That might be the case. I think it is great when you could go to a live performance [of music, etc.] and feel that everyone, the audience and the players are sharing the same experience in the same space. It is true that I do have the desire to use devices to create that kind of atmosphere where the people in the audience can be more aware of each other.


The quest in citizen theater

In 2010, you were appointed artistic director of the Fujimi City Municipal Culture Hall “Kirari Fujimi” in Fujimi City. That led you to begin holding workshops for local citizens at similar public halls around the country and directing citizen plays.
Of course there is the possibility of simply giving people who have never done theater before a play to perform, but I believe there are also things that people of the general public can do on stage exactly because they have never done theater before. When I work with general citizens from a community, I prefer to have them write their own play rather than giving them an existing play to perform. I am there to do the directing and to adapt the script [that they write] into a workable composition, but I tell them that there won’t be a play [worth doing] unless they work hard to create it. It can’t be helped if a citizen play is a downgraded version compared to what pros would do, but I think it is meaningless if the only thing the citizens take away from the experience is having been directed by me, so for me it is important that they write their own play.

Would you explain to us in a bit more detail how you actually go about creating a citizen play?
The work Fuyu no Bon (A Bon festival in winter) that we did at the Kitakyushu Performing Arts Center in 2012 was done a three-year project. It was a project based on a tie-up between the Edamitsu-kita Community Center in Kitakyushu City, the Kitakyushu Performing Arts Center and a group of artists and it involved doing a series of workshops during the first and second years and then creating [and performing] an original citizen play in the third year. The Edamitsu-kita Community Center is located in a hilly part of the city where residential homes were build on the slopes of the hills during the era when the population was growing due to the presence of the Yawata Steel Works company, but now with the aging of the local community [and depopulation] there are more and more vacated houses in the area. The people in their 60s and 70s are very healthy and energetic, but the community also faces a lot of issues. I went around to a lot of communities like that and talked to a lot of people who live in them.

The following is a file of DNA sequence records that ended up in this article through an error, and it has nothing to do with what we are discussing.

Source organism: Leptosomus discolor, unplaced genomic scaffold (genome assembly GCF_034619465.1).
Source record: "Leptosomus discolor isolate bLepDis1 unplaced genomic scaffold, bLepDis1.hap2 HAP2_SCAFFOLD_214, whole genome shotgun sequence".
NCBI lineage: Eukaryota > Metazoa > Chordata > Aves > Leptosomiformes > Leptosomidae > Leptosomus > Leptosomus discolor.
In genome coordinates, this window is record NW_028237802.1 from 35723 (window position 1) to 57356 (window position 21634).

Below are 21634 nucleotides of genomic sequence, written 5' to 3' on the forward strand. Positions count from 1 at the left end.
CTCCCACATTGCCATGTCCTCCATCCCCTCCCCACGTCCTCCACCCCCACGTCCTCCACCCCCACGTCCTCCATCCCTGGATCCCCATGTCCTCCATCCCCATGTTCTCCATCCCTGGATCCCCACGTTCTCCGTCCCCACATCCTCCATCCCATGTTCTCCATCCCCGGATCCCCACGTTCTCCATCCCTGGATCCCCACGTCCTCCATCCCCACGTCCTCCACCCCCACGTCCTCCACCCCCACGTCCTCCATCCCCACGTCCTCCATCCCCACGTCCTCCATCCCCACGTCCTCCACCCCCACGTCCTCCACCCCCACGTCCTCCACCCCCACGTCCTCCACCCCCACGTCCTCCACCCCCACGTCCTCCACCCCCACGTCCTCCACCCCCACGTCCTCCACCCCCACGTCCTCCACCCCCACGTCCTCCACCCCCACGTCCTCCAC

Most of the summer Bon (O-Bon) festivals that used to be held in each community have disappeared, but there was one place that still held their annual Bon festival at that is the one time when the children [the younger generation] that have left the area come back to their hometown and family. When I heard people there say, “The Bon festival is a festival when the dead [ancestors] return home, but it is also [now] a day that brings the living home as well and that is why we continue to hold the Bon festival,” I was deeply moved by this story, so I decided to make the Bon festival the theme of the citizen play [community play]. Once that was decided, we divided the participants into three teams and had them each make short plays involving a variety of situations that took the Bon Odori (Bon festival circle dance) scaffolding (central scaffolding and raised platform for the drum and flute players around which the people dance) as the background setting. Once we had these short play stories and wrote them down as a stage script and handed them out to the participants [citizen actor], everyone started focusing on trying to memorize and recite their lines and things grew tedious and boring, so we gathered up all the scripts again and got rid of them.
Since we had had the participants think up their own episodes to act out themselves, they all knew the structure of the story, so if someone forgot their lines the others could step in to help each other with follow-up to keep the story moving, and they also maintained communication with the audience in ways that made the entire scene more enjoyable for everyone. It is that beautiful dynamic that I want to show, and that is why in my citizen/community plays I want to create an atmosphere, a place where that can happen. My ultimate aim is to make the people see their lives in a wonderful light, to show our lives and the image of ourselves living our lives in a way that looks beautiful. Since the whole aim of the project was to use, to involve the members of the community themselves, I made it a point not to bring in or choose anyone with previous theater experience. My hope is that when people see this kind of community theater, they will come away feeling that the community they are living in is really an OK place to live, and I hope it will inspire the audience to think about their community.